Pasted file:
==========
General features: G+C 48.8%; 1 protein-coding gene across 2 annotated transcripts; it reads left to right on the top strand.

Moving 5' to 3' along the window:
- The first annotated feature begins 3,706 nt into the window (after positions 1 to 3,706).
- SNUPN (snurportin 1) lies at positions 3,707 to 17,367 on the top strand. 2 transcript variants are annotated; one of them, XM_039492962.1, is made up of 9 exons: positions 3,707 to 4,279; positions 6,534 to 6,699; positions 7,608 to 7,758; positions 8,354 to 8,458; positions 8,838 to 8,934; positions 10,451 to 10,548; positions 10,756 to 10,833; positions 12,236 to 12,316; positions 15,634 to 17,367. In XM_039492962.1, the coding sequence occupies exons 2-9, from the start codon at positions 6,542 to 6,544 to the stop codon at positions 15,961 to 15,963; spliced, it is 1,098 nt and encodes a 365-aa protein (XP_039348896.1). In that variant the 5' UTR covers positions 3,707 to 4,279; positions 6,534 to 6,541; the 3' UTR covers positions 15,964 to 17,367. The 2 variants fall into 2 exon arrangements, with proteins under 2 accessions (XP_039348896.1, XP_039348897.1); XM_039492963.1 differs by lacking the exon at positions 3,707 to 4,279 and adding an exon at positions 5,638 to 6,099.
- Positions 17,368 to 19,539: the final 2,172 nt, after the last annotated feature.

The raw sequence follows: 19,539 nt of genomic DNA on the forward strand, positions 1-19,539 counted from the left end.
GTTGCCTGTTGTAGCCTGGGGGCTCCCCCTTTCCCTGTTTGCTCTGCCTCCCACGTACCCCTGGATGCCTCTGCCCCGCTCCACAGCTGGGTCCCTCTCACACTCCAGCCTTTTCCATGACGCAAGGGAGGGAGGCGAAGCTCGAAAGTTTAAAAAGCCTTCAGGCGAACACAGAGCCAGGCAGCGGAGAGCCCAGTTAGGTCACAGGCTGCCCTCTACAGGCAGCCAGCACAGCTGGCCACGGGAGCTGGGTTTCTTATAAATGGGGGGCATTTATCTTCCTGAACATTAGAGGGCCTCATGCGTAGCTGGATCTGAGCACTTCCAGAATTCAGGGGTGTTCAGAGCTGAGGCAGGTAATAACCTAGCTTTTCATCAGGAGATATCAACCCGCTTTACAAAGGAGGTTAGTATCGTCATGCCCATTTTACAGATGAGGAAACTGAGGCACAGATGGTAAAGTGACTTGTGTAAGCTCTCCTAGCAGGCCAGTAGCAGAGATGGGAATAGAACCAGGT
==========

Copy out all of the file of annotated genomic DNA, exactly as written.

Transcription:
General features: G+C 48.8%; 1 protein-coding gene across 2 annotated transcripts; it reads left to right on the top strand.

Moving 5' to 3' along the window:
- The first annotated feature begins 3,706 nt into the window (after positions 1 to 3,706).
- SNUPN (snurportin 1) lies at positions 3,707 to 17,367 on the top strand. 2 transcript variants are annotated; one of them, XM_039492962.1, is made up of 9 exons: positions 3,707 to 4,279; positions 6,534 to 6,699; positions 7,608 to 7,758; positions 8,354 to 8,458; positions 8,838 to 8,934; positions 10,451 to 10,548; positions 10,756 to 10,833; positions 12,236 to 12,316; positions 15,634 to 17,367. In XM_039492962.1, the coding sequence occupies exons 2-9, from the start codon at positions 6,542 to 6,544 to the stop codon at positions 15,961 to 15,963; spliced, it is 1,098 nt and encodes a 365-aa protein (XP_039348896.1). In that variant the 5' UTR covers positions 3,707 to 4,279; positions 6,534 to 6,541; the 3' UTR covers positions 15,964 to 17,367. The 2 variants fall into 2 exon arrangements, with proteins under 2 accessions (XP_039348896.1, XP_039348897.1); XM_039492963.1 differs by lacking the exon at positions 3,707 to 4,279 and adding an exon at positions 5,638 to 6,099.
- Positions 17,368 to 19,539: the final 2,172 nt, after the last annotated feature.

The raw sequence follows: 19,539 nt of genomic DNA on the forward strand, positions 1-19,539 counted from the left end.
GTTGCCTGTTGTAGCCTGGGGGCTCCCCCTTTCCCTGTTTGCTCTGCCTCCCACGTACCCCTGGATGCCTCTGCCCCGCTCCACAGCTGGGTCCCTCTCACACTCCAGCCTTTTCCATGACGCAAGGGAGGGAGGCGAAGCTCGAAAGTTTAAAAAGCCTTCAGGCGAACACAGAGCCAGGCAGCGGAGAGCCCAGTTAGGTCACAGGCTGCCCTCTACAGGCAGCCAGCACAGCTGGCCACGGGAGCTGGGTTTCTTATAAATGGGGGGCATTTATCTTCCTGAACATTAGAGGGCCTCATGCGTAGCTGGATCTGAGCACTTCCAGAATTCAGGGGTGTTCAGAGCTGAGGCAGGTAATAACCTAGCTTTTCATCAGGAGATATCAACCCGCTTTACAAAGGAGGTTAGTATCGTCATGCCCATTTTACAGATGAGGAAACTGAGGCACAGATGGTAAAGTGACTTGTGTAAGCTCTCCTAGCAGGCCAGTAGCAGAGATGGGAATAGAACCAGGT